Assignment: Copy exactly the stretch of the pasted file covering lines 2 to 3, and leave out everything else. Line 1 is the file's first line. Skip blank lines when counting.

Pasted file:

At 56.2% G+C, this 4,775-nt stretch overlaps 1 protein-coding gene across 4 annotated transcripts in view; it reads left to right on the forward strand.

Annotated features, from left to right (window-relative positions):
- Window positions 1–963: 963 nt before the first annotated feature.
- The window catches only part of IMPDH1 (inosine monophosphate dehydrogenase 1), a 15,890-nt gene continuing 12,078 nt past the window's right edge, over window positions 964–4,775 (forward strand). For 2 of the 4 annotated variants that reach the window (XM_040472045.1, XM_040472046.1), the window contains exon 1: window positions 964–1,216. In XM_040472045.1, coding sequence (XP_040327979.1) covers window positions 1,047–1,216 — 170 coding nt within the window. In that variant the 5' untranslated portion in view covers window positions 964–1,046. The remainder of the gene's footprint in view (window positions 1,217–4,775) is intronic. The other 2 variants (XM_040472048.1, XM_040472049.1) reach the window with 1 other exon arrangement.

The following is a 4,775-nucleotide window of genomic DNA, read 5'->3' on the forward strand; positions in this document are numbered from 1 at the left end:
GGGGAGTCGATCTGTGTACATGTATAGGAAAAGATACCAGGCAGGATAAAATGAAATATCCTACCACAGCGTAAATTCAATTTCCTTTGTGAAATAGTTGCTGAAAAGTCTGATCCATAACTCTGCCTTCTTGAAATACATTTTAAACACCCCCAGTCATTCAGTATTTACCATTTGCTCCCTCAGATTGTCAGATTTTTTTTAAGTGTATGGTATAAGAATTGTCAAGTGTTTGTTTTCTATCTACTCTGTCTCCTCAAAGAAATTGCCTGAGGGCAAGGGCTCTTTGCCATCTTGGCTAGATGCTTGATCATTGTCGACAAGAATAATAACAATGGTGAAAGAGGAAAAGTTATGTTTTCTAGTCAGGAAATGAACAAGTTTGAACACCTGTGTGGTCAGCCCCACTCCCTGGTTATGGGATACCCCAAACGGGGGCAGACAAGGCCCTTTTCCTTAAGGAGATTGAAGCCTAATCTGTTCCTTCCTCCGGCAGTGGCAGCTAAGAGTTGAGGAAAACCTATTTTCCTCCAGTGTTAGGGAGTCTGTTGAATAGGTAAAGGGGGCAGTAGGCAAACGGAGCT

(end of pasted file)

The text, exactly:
Annotated features, from left to right (window-relative positions):
- Window positions 1–963: 963 nt before the first annotated feature.